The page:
Paycheck direct deposit bill moves forward

TRENTON – A Senate panel released legislation today that would largely require state employees to receive their paycheck through direct deposit.

Lawmakers unanimously released the bill from the State Government committee.

The bill, A720/S2090, sponsored by Sen. Bob Gordon, (D-38), Fair Lawn, and Assemblyman Ruben Ramos Jr., (D-33), Hoboken, would require state workers to be paid by direct deposit beginning July 1, 2014. The bill also would allow counties, municipalities and school districts to opt for mandatory direct deposit for all employees.

The legislation, however, was amended to allow workers to opt out of the program.

The state Treasurer is authorized to grant exemptions from the bill’s requirements “on such terms and conditions as the State Treasurer may deem necessary,” according to the bill.

The bill only gives specific exemptions for seasonal and temporary workers.

The Office of Legislative Services expects the measure would save the state nearly $233,000 in FY 2013 and more than $248,000 in FY 2014. The savings are net of personnel and programming costs necessary to implement the requirements of the bill and to administer the program on an ongoing basis, according to the OLS fiscal note that accompanied it.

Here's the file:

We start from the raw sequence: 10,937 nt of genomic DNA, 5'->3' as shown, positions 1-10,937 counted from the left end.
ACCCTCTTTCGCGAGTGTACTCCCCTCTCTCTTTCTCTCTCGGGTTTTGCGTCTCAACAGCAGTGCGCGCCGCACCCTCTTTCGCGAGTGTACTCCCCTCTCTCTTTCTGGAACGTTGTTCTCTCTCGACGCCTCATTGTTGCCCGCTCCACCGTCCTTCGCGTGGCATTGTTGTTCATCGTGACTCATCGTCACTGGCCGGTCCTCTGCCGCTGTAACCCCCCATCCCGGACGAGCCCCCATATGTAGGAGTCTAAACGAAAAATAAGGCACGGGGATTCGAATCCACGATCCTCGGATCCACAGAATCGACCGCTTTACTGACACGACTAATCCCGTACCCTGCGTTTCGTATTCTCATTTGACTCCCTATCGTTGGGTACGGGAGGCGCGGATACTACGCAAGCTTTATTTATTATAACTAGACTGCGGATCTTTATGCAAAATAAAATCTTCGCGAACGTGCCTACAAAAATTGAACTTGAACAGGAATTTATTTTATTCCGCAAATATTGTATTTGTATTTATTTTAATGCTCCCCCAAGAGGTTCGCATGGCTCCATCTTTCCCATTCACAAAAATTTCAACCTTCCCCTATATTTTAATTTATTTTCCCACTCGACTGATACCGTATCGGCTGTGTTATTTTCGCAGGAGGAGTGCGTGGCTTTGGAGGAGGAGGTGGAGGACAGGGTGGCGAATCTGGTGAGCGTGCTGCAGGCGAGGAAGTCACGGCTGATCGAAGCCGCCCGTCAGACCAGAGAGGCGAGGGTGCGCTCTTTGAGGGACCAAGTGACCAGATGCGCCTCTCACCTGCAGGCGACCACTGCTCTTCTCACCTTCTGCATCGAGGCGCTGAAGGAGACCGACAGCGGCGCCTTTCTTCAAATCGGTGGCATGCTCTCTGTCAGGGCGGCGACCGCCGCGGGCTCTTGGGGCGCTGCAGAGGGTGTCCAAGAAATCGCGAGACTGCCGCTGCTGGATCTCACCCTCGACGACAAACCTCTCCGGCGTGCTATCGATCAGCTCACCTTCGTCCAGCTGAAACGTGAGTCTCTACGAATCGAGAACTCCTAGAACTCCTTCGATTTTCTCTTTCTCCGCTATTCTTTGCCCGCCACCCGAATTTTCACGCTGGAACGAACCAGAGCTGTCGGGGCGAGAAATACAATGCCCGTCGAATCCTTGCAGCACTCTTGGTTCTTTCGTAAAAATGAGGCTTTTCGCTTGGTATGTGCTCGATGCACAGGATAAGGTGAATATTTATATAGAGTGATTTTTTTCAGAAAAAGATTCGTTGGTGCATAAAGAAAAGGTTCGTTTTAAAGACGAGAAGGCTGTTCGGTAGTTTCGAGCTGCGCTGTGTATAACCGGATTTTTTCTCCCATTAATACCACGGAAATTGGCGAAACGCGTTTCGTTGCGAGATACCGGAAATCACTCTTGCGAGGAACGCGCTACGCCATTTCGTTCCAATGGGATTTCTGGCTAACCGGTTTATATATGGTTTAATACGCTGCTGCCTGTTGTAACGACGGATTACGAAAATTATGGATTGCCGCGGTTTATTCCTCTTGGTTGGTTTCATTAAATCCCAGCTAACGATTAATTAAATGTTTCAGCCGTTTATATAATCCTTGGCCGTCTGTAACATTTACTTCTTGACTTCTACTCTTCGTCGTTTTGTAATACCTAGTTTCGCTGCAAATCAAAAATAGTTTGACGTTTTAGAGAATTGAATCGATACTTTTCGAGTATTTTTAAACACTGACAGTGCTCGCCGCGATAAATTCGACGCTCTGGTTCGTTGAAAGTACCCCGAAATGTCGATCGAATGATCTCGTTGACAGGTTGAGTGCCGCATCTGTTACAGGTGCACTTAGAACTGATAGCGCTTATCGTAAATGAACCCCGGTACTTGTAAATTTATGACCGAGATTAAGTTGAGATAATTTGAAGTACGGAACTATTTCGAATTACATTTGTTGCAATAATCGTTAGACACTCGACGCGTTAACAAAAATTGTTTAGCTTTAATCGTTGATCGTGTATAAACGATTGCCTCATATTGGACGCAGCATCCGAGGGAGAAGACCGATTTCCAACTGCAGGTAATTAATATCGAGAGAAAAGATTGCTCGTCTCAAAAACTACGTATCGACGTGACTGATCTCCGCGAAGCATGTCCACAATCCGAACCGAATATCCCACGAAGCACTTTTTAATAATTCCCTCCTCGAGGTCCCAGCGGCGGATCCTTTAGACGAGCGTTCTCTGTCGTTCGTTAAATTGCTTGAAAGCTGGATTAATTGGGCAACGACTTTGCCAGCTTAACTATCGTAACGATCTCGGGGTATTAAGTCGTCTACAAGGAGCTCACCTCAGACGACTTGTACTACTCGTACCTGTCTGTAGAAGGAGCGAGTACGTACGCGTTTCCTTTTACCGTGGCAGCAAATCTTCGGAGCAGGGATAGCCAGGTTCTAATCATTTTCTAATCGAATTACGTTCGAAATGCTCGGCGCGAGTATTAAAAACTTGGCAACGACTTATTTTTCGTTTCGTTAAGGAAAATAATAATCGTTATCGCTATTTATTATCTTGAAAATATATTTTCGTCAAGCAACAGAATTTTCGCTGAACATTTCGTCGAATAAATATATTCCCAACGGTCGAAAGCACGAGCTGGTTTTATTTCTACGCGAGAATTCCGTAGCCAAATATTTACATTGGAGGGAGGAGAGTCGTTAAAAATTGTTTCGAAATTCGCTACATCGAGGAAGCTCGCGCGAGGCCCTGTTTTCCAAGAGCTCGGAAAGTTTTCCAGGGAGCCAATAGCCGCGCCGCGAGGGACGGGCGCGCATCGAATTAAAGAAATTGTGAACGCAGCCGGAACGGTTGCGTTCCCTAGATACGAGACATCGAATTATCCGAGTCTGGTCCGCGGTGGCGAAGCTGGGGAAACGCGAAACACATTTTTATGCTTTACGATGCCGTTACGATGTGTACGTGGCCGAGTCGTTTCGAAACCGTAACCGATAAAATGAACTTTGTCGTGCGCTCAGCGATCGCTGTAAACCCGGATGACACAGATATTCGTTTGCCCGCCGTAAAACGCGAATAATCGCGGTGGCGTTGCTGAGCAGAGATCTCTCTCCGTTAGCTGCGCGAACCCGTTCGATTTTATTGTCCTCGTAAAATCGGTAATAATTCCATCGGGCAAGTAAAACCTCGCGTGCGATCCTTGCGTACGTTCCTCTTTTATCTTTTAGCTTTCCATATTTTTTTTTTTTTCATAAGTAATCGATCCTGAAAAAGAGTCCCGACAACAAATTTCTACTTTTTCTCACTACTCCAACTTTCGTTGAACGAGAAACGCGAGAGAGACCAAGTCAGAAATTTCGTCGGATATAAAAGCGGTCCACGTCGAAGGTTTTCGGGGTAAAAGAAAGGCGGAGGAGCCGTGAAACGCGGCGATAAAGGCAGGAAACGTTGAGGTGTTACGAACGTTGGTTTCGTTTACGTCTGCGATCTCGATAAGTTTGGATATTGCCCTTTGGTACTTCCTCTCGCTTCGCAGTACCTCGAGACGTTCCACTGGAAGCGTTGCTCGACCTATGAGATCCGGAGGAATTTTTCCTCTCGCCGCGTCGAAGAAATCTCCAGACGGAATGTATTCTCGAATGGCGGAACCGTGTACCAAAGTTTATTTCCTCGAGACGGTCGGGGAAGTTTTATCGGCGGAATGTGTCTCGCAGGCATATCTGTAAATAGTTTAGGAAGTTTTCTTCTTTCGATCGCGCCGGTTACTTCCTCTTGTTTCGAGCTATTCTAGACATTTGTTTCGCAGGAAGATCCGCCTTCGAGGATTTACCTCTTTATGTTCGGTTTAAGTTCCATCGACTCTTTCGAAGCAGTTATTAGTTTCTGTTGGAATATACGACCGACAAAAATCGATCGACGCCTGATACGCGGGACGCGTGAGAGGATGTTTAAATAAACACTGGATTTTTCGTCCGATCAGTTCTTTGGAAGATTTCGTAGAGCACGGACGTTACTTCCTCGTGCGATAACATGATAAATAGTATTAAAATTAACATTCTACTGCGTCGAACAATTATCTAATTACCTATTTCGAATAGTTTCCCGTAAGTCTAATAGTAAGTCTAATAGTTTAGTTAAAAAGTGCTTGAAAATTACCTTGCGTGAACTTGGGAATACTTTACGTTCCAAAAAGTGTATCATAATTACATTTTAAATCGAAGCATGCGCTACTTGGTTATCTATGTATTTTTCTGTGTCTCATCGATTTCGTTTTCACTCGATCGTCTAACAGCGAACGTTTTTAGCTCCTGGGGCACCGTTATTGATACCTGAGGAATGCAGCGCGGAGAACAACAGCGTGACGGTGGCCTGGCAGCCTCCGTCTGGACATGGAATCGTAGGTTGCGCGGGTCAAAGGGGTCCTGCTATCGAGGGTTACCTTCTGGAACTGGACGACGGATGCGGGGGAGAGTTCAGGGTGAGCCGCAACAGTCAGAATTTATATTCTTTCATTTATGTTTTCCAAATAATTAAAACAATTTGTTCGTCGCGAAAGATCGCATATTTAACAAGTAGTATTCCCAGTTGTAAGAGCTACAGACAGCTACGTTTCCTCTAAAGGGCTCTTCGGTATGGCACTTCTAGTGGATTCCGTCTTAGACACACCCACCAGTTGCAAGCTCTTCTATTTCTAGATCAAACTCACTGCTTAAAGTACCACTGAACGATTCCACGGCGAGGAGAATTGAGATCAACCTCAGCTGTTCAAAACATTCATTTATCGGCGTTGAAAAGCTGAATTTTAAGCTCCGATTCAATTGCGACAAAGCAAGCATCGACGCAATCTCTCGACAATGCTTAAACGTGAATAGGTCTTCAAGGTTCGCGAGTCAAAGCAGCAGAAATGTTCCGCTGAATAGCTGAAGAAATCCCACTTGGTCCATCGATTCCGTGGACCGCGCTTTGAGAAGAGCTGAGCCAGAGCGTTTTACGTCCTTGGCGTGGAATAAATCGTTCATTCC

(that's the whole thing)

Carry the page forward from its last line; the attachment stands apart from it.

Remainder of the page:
The bill would also require state workers to download their federal W-2 forms from the Internet; however, language in the bill requires the state to follow federal laws regarding W-2 forms.

Internet advertisements

The Senate committee held legislation, S1531, which seeks to allow certain state agencies to sell Internet advertisements on the agency’s website.

The bill would establish a two-year pilot program to sell Internet advertisements and would require any agency taking advantage of the proposal to submit a detailed report to the governor and Legislature evaluating the effectiveness of the program.

The bill, sponsored by Sens. Joseph Vitale (D-19) and Ray Lesniak (D-20), was slated to be discussed during today’s committing meeting. Paycheck direct deposit bill moves forward